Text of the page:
Designing Richard III
Designing a visual narrative for ‘Richard III’ that echoes Shakepeare’s text is, in some respects, fairly straightforward. Like Macbeth, the story relies on a central character’s journey into a disturbing underworld of psychosis and ultimate self-destruction. The design can’t afford to hold up the momentum of his slide into a hell. What the play allows for is the full range of visual and physical possibilities for that journey – what is the context in which such a character can surface with such ferocity and then be conquered? Who will be responsible for creating his nemesis? How can we actually see the workings of Richard’s mind in a similarly dramatic way to the confessions and quips he makes to the audience,… and should we see them?
Propeller Theatre celebrates the contribution of all performers who, in many productions, knit together as a chorus who collectively personify a subtext – the identity of this group is an intriguing design challenge. They add significantly to any image as passive voyeurs or protagonists-in-waiting. Half in, half outside the story, they can represent an underlying theme in the drama. When that story is essentially about a single persona such as Richard Duke of Gloucester’s, it’s hard to see where the chorus idea might fit in and could even be a hugely unwanted physical presence or visual distraction.
Western civilisation having dragged ourselves out of the disaster of 20th century despotism crashing against a worldwide groundswell of democracy that induced so many often necessary, but brutal conflicts, there were plenty of modern parallels that could be made with Richard to hook a design concept on to. This, Propeller’s ‘Richard III’, was linked to the others of Shakespeare’s Histories that we had produced thus far by 2010 and we had been running periods of clothing and objects in the productions backwards in time from 1950, so that at this point in the series. the escalating brutality of the cycle could be dramatically counterpointed with increasingly tight and formal sartorial etiquette. So we settled for mid to late 19th Century dress codes and started the play with the dregs of a banquet that quickly degenerates into La Belle Époque excess.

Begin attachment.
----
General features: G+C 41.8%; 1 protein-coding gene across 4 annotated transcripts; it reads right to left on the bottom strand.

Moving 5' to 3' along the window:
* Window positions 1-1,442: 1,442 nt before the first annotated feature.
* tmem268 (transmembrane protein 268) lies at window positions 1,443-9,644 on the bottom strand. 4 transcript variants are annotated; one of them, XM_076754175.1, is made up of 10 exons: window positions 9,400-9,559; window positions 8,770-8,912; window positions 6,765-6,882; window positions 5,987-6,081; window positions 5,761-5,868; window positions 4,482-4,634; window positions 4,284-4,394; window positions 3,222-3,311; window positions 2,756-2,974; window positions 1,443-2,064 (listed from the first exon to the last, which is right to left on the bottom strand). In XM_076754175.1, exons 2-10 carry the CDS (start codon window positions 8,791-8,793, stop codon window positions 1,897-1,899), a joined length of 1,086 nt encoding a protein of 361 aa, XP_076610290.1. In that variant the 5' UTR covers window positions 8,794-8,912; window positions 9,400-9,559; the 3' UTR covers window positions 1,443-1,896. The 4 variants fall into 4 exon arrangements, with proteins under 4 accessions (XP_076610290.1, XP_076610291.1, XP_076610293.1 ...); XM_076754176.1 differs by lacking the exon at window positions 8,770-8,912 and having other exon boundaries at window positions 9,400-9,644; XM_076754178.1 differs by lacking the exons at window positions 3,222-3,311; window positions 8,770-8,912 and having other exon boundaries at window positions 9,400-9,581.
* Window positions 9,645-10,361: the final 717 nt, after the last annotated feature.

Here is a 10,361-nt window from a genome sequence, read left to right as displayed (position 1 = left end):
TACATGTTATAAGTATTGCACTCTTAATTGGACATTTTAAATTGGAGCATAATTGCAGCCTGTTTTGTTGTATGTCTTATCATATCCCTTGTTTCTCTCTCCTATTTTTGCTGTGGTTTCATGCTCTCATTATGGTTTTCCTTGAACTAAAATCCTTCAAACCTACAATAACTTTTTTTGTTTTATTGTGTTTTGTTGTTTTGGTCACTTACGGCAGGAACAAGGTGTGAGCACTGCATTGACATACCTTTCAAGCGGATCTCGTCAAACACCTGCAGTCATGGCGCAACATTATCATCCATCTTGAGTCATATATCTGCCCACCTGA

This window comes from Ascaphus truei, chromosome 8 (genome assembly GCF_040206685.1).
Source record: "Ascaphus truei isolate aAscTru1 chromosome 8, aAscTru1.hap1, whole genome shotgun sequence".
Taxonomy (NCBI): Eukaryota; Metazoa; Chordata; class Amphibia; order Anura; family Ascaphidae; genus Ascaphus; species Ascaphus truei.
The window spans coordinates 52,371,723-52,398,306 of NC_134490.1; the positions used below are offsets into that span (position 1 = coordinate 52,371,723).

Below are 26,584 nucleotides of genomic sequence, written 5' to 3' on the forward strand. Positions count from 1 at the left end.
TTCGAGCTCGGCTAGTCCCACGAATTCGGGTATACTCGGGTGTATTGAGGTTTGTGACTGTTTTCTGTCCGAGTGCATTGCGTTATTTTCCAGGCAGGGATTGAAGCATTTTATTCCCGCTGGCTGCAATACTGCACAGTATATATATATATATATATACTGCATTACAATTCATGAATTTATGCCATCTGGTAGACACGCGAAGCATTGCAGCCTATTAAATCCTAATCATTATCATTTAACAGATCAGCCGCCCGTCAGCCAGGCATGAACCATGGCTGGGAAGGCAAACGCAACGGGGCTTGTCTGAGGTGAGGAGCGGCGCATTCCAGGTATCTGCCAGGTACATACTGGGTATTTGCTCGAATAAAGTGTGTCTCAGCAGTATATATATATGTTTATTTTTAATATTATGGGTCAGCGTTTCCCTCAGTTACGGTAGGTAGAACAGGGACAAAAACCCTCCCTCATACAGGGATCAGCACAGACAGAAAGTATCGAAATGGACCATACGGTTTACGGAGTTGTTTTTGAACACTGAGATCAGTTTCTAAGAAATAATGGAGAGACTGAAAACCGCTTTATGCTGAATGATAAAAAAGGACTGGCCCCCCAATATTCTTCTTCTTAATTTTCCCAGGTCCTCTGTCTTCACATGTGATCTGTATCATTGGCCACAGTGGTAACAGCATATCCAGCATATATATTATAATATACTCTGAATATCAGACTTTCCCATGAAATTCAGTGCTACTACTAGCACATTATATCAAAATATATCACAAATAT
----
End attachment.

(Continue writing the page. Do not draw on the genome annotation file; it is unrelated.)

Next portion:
But what of our Chorus? We decided to turn Richard inside out. Rather than explore the external context for his ‘mission’ the foundations for which had been explicitly mapped out in the three-part History previous to this, ‘Henry VI’ (Propeller’s two-part version ‘Rose Rage’), we explored the internal motivations, exposed them and expanded them into a physical reality – splitting Richard’s psyche into a squad of masked, white-coated but grubby Victorian hospital orderlies that looked more comfortable in Bedlam than exposed on stage